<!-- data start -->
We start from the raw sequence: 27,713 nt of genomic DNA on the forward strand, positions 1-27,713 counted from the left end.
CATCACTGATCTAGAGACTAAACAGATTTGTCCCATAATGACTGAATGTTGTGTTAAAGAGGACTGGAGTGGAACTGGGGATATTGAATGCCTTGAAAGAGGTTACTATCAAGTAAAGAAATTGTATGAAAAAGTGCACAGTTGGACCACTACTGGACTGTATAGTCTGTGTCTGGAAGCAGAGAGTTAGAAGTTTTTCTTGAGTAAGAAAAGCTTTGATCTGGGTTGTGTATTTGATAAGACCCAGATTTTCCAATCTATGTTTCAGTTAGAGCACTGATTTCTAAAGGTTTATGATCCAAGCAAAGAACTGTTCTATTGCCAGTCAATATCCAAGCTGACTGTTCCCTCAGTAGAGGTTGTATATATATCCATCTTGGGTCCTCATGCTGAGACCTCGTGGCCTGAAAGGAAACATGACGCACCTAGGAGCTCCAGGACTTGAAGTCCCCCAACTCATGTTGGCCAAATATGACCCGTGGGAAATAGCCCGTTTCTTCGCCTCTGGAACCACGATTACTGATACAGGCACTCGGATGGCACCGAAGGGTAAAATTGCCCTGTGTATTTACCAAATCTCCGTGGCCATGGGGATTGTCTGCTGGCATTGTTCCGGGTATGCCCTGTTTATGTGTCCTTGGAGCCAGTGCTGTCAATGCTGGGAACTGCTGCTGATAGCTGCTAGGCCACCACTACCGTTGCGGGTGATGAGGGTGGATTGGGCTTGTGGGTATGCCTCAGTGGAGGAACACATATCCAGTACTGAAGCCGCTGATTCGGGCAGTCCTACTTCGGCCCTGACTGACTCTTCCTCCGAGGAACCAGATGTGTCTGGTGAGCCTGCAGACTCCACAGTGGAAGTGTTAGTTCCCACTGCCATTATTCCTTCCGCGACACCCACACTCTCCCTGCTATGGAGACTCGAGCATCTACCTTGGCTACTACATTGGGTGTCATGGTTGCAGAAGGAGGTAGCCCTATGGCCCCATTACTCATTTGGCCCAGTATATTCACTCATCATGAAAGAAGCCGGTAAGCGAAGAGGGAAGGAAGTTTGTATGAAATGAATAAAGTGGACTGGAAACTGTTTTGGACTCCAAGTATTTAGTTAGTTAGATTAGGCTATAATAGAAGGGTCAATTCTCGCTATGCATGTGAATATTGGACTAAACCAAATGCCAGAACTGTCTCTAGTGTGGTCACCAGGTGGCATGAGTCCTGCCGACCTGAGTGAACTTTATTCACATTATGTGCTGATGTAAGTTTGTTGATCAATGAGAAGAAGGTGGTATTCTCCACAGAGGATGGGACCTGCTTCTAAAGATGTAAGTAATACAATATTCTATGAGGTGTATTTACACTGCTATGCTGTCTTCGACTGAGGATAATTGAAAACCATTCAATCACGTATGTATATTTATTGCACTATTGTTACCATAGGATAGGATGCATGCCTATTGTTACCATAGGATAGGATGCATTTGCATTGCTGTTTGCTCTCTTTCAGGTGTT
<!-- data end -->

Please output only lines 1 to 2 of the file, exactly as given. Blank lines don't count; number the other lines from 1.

We start from the raw sequence: 27,713 nt of genomic DNA on the forward strand, positions 1-27,713 counted from the left end.
CATCACTGATCTAGAGACTAAACAGATTTGTCCCATAATGACTGAATGTTGTGTTAAAGAGGACTGGAGTGGAACTGGGGATATTGAATGCCTTGAAAGAGGTTACTATCAAGTAAAGAAATTGTATGAAAAAGTGCACAGTTGGACCACTACTGGACTGTATAGTCTGTGTCTGGAAGCAGAGAGTTAGAAGTTTTTCTTGAGTAAGAAAAGCTTTGATCTGGGTTGTGTATTTGATAAGACCCAGATTTTCCAATCTATGTTTCAGTTAGAGCACTGATTTCTAAAGGTTTATGATCCAAGCAAAGAACTGTTCTATTGCCAGTCAATATCCAAGCTGACTGTTCCCTCAGTAGAGGTTGTATATATATCCATCTTGGGTCCTCATGCTGAGACCTCGTGGCCTGAAAGGAAACATGACGCACCTAGGAGCTCCAGGACTTGAAGTCCCCCAACTCATGTTGGCCAAATATGACCCGTGGGAAATAGCCCGTTTCTTCGCCTCTGGAACCACGATTACTGATACAGGCACTCGGATGGCACCGAAGGGTAAAATTGCCCTGTGTATTTACCAAATCTCCGTGGCCATGGGGATTGTCTGCTGGCATTGTTCCGGGTATGCCCTGTTTATGTGTCCTTGGAGCCAGTGCTGTCAATGCTGGGAACTGCTGCTGATAGCTGCTAGGCCACCACTACCGTTGCGGGTGATGAGGGTGGATTGGGCTTGTGGGTATGCCTCAGTGGAGGAACACATATCCAGTACTGAAGCCGCTGATTCGGGCAGTCCTACTTCGGCCCTGACTGACTCTTCCTCCGAGGAACCAGATGTGTCTGGTGAGCCTGCAGACTCCACAGTGGAAGTGTTAGTTCCCACTGCCATTATTCCTTCCGCGACACCCACACTCTCCCTGCTATGGAGACTCGAGCATCTACCTTGGCTACTACATTGGGTGTCATGGTTGCAGAAGGAGGTAGCCCTATGGCCCCATTACTCATTTGGCCCAGTATATTCACTCATCATGAAAGAAGCCGGTAAGCGAAGAGGGAAGGAAGTTTGTATGAAATGAATAAAGTGGACTGGAAACTGTTTTGGACTCCAAGTATTTAGTTAGTTAGATTAGGCTATAATAGAAGGGTCAATTCTCGCTATGCATGTGAATATTGGACTAAACCAAATGCCAGAACTGTCTCTAGTGTGGTCACCAGGTGGCATGAGTCCTGCCGACCTGAGTGAACTTTATTCACATTATGTGCTGATGTAAGTTTGTTGATCAATGAGAAGAAGGTGGTATTCTCCACAGAGGATGGGACCTGCTTCTAAAGATGTAAGTAATACAATATTCTATGAGGTGTATTTACACTGCTATGCTGTCTTCGACTGAGGATAATTGAAAACCATTCAATCACGTATGTATATTTATTGCACTATTGTTACCATAGGATAGGATGCATGCCTATTGTTACCATAGGATAGGATGCATTTGCATTGCTGTTTGCTCTCTTTCAGGTGTT